Barfield believed that poets create meaning through the way they used words. Thus some of the fragmentation of language cd be undone by modern poets.* This I think ties in with his belief in what's since come to be called 'intelligent design': he felt that evolution had been guided by external (spirtual) forces** but that these forces had gradually withdrawn so that we cd (must) carry on on our own. This is paralleled by his belief that humankind had shifted from a shared consciousness to isolated individual consciousnesses; he thought we were 'self-conscious' today in a way that had not been true in the past. As he saw it, it was up to us to re-integrate them, now that we had 'come of age'. Thus in the end we wd deliberately and self-consciously do what we had once done, or had done for us, unconsciously.

      But one of the most valuable things I learned from Barfield was his concept of 'chronological snobbery': the assumption that people who lived a long time ago were, for that reason, not as smart or capable as ourselves. We don't so much realize we think this way, but it underlies a lot of what we say about the past and think about our ancestors.*** Thus some can't conceive that humans built the Great Pyramid, or laid out Stonehenge, or set up the moai on Easter Island -- they're rather believe it was space aliens that admit people who lived a long time ago were really and truly people just like us. Lewis particularly praises this idea as setting him straight and preventing him from committing a lot of errors, and I rather wonder if this isn't the idea of Barfield that Tolkien was talking about in that 1928 conversation Lewis reports back to Barfield.

      Also, I'm not sure if it's relevant to the Bilbo passage or not, but Barfield believed in a participatory reality. For example, he objected to Chesley Bonestell style pictures of what it looked like on other planets because he felt that, if a human mind was not there to see it, that image simply wasn't there. Or, to put it another way, if a tree falls in the forest, it doesn't really make a sound: just pressure waves. The crash a falling tree makes is partly a construction of our brains processing what the ears bring them: if the brain's not present, the synthesis doesn't take place.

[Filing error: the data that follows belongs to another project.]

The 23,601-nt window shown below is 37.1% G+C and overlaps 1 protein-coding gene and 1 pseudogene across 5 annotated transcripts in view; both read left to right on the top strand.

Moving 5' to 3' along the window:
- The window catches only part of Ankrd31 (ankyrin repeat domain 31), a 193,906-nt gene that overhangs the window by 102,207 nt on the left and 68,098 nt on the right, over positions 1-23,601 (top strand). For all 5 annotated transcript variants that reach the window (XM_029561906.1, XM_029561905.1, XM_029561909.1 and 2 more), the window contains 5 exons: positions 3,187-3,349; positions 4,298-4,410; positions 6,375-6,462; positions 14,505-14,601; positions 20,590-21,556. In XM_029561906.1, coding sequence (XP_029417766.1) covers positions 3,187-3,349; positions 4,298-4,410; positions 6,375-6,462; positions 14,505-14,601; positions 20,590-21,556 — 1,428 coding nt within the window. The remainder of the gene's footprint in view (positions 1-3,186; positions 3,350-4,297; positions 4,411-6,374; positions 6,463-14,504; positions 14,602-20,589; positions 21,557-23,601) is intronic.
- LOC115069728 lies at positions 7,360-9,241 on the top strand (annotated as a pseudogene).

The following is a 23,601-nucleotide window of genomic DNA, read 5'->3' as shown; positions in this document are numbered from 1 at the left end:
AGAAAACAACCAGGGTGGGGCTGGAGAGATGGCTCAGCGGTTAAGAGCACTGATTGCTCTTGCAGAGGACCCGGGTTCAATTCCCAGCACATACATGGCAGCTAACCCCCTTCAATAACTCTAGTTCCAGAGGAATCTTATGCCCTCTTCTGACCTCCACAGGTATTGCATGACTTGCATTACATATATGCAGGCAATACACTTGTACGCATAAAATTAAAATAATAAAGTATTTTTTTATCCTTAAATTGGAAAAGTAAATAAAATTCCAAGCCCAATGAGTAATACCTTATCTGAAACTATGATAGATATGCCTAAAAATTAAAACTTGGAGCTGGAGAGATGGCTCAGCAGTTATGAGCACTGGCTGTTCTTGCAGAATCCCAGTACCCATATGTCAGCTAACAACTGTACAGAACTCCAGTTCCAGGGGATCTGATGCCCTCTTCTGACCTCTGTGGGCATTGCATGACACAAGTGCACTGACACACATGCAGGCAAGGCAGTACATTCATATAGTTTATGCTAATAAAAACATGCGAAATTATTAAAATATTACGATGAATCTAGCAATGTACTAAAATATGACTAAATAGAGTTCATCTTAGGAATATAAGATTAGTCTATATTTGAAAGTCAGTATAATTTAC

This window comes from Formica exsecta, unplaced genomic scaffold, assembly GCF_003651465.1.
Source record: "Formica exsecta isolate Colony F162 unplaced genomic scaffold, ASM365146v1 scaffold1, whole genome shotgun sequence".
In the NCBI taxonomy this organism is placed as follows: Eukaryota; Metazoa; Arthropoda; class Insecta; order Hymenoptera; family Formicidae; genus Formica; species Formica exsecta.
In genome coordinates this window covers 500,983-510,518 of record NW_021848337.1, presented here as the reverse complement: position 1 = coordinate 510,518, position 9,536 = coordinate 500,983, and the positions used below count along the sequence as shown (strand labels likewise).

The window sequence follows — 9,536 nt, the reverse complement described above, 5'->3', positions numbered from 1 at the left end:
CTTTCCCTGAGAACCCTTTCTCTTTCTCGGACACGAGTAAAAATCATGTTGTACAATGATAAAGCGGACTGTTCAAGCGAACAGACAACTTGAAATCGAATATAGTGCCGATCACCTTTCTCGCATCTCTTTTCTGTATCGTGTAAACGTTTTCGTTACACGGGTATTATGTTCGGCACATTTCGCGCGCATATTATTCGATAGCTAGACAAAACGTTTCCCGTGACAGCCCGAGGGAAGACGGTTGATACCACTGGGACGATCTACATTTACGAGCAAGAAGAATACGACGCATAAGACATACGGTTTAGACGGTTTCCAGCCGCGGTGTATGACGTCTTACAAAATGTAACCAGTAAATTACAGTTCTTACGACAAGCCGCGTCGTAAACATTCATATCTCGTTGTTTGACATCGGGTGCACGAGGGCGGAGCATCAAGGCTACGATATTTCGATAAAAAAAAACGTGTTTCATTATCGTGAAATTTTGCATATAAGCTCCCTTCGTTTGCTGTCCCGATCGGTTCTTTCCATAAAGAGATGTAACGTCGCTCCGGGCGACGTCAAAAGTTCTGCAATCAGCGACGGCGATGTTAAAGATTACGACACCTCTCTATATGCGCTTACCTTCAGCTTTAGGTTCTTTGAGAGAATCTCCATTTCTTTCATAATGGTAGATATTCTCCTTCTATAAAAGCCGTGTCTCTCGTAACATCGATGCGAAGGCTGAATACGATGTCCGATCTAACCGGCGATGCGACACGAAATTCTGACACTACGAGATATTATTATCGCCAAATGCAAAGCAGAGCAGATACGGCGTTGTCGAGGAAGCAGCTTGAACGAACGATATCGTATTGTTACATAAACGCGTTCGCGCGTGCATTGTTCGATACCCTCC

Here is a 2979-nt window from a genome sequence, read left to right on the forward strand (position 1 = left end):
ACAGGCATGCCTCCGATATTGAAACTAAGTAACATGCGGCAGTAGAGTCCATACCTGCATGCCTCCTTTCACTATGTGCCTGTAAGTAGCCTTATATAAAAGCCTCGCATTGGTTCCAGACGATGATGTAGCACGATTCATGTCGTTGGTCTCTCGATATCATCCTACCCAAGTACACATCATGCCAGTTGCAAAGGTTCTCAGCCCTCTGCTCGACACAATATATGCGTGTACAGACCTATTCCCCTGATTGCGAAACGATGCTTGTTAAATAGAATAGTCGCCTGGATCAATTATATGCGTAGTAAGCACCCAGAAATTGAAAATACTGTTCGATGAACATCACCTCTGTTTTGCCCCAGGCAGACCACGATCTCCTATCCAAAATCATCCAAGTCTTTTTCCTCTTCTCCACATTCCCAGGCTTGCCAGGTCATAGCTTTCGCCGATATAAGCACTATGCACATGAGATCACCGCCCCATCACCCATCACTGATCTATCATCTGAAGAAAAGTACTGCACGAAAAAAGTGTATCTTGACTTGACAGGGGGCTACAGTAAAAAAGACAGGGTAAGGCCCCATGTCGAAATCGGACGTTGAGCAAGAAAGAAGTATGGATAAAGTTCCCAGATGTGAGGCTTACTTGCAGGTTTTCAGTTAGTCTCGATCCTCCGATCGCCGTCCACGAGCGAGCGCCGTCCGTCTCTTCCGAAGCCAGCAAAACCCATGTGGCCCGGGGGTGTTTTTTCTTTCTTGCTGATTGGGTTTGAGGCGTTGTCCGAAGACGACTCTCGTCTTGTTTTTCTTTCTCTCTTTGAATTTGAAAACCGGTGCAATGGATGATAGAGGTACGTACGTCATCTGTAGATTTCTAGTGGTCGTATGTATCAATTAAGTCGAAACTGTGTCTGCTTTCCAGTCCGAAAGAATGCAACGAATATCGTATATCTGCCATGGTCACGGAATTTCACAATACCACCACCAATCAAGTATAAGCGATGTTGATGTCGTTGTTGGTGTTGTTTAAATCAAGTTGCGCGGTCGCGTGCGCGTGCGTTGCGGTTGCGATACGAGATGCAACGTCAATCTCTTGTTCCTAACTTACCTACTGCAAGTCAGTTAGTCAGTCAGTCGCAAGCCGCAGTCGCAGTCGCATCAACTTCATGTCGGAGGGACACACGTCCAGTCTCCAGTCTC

I might add that this is one of the many points where I'm in disagreement with him; I read Barfield because he makes me think, not because I always agree with him.

      Finally, I'd just add that the draft of the Bilbo passage is somewhat different, and even brings in a mention of the language of Pithecanthropus by way of contrast.

      Does any of this help?

      --John R.

      *had they not gone off in what he wd have considered the wrong direction (Modernism) and explored and exploited and furthered that fragmentation. I think that, like Lewis, Barfield believed that Eliot had done real harm to the language.

      **the main character in his wonderful book UNANCESTRAL VOICE meets one.

      ***just to take one simple example: our taking books written for adults, like ROBINSON CRUSOE, and moving them to the children's sections of our libraries.
    • John Rateliff
      Very sorry to hear it. I never met Edward Carlos Plunkett, though I did meet his father (the famous Lord Dunsany s son). Thanks for posting the news, Dale. We
      Message 38 of 38 , May 26, 2011
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        Very sorry to hear it. I never met Edward Carlos Plunkett, though I did meet his father (the famous Lord Dunsany's son). Thanks for posting the news, Dale.
           We can be grateful to this Lord Dunsany for one thing: he allowed the publication of a number of his grandfather's works that had lain neglected in a bank vault for decades -- a novel, a play, a volume of short stories, and various odds & ends. None of them had the stuff of greatness that makes me rank Dunsany as the best fantasy short story writer ever, but it's good to have even the lesser works of a great writer.
           --John R.

        current reading: THE BOOK OF WONDER [1912]